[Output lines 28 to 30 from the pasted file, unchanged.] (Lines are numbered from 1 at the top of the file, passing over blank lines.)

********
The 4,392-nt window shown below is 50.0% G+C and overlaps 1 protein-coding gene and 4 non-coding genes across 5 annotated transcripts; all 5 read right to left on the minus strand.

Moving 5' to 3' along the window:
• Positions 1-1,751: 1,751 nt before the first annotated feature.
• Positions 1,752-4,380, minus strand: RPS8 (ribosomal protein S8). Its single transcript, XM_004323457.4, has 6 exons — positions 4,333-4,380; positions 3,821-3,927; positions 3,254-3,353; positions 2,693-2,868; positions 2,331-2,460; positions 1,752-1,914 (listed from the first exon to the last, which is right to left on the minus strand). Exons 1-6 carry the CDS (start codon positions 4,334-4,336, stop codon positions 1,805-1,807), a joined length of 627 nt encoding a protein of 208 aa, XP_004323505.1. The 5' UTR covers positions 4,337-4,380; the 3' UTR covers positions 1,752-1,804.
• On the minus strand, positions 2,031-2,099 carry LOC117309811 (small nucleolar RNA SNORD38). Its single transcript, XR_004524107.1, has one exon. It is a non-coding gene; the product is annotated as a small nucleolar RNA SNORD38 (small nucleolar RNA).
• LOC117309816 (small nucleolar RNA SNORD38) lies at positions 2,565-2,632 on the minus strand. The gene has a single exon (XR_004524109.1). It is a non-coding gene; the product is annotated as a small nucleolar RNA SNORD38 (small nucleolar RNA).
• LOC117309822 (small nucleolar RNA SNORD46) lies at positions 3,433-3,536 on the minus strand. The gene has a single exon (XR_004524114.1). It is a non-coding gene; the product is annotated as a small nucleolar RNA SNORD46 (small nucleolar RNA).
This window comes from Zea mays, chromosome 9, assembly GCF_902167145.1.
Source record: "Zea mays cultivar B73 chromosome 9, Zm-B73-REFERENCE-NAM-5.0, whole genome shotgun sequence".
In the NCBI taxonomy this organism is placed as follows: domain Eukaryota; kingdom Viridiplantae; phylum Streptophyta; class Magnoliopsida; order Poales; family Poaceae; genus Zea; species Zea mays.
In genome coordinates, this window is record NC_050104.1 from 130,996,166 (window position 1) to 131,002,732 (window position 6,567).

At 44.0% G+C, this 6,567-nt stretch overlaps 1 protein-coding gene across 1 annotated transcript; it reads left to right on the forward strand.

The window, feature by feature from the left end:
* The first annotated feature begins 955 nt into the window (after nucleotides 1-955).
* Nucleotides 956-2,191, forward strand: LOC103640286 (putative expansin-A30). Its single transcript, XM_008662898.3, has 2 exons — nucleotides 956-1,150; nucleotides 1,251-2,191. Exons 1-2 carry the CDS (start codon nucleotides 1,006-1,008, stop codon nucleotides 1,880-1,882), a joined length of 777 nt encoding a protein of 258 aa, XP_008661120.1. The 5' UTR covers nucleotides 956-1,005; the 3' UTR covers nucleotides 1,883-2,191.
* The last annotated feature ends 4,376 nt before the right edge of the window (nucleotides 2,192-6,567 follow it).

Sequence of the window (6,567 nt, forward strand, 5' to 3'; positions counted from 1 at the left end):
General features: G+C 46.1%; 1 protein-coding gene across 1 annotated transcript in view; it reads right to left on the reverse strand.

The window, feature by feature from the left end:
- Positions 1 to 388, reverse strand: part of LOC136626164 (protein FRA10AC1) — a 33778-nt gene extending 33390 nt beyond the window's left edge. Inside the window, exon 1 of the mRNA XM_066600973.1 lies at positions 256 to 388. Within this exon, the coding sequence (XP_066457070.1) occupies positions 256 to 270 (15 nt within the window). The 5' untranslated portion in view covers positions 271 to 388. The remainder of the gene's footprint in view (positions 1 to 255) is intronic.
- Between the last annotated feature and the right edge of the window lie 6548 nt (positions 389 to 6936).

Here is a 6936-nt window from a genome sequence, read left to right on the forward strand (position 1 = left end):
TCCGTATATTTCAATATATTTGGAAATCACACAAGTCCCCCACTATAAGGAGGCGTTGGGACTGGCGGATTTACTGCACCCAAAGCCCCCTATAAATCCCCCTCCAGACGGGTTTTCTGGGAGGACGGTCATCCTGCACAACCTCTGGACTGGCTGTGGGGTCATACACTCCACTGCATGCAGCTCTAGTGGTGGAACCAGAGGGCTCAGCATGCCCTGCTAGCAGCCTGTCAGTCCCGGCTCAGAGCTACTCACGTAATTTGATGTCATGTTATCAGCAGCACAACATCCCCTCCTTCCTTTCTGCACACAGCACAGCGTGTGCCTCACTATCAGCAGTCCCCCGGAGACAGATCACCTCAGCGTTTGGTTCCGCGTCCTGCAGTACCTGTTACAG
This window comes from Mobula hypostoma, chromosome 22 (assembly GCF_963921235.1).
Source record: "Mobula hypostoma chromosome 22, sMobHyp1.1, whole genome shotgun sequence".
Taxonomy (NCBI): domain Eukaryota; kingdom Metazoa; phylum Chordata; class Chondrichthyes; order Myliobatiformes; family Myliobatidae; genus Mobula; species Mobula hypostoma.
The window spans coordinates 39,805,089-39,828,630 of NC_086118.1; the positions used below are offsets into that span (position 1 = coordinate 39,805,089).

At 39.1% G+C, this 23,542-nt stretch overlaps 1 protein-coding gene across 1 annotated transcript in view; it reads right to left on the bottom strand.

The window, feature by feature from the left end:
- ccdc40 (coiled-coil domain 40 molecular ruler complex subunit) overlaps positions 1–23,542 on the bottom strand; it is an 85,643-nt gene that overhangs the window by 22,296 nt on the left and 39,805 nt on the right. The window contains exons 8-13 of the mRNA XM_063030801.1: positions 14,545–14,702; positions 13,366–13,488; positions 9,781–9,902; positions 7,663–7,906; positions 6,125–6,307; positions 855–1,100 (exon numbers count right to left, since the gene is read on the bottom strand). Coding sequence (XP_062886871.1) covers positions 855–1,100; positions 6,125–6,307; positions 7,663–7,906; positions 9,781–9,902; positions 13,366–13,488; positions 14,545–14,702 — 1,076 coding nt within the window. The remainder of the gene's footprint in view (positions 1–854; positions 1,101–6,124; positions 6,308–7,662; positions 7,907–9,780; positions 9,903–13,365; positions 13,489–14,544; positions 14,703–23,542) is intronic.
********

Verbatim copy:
At 39.1% G+C, this 23,542-nt stretch overlaps 1 protein-coding gene across 1 annotated transcript in view; it reads right to left on the bottom strand.

The window, feature by feature from the left end:
- ccdc40 (coiled-coil domain 40 molecular ruler complex subunit) overlaps positions 1–23,542 on the bottom strand; it is an 85,643-nt gene that overhangs the window by 22,296 nt on the left and 39,805 nt on the right. The window contains exons 8-13 of the mRNA XM_063030801.1: positions 14,545–14,702; positions 13,366–13,488; positions 9,781–9,902; positions 7,663–7,906; positions 6,125–6,307; positions 855–1,100 (exon numbers count right to left, since the gene is read on the bottom strand). Coding sequence (XP_062886871.1) covers positions 855–1,100; positions 6,125–6,307; positions 7,663–7,906; positions 9,781–9,902; positions 13,366–13,488; positions 14,545–14,702 — 1,076 coding nt within the window. The remainder of the gene's footprint in view (positions 1–854; positions 1,101–6,124; positions 6,308–7,662; positions 7,907–9,780; positions 9,903–13,365; positions 13,489–14,544; positions 14,703–23,542) is intronic.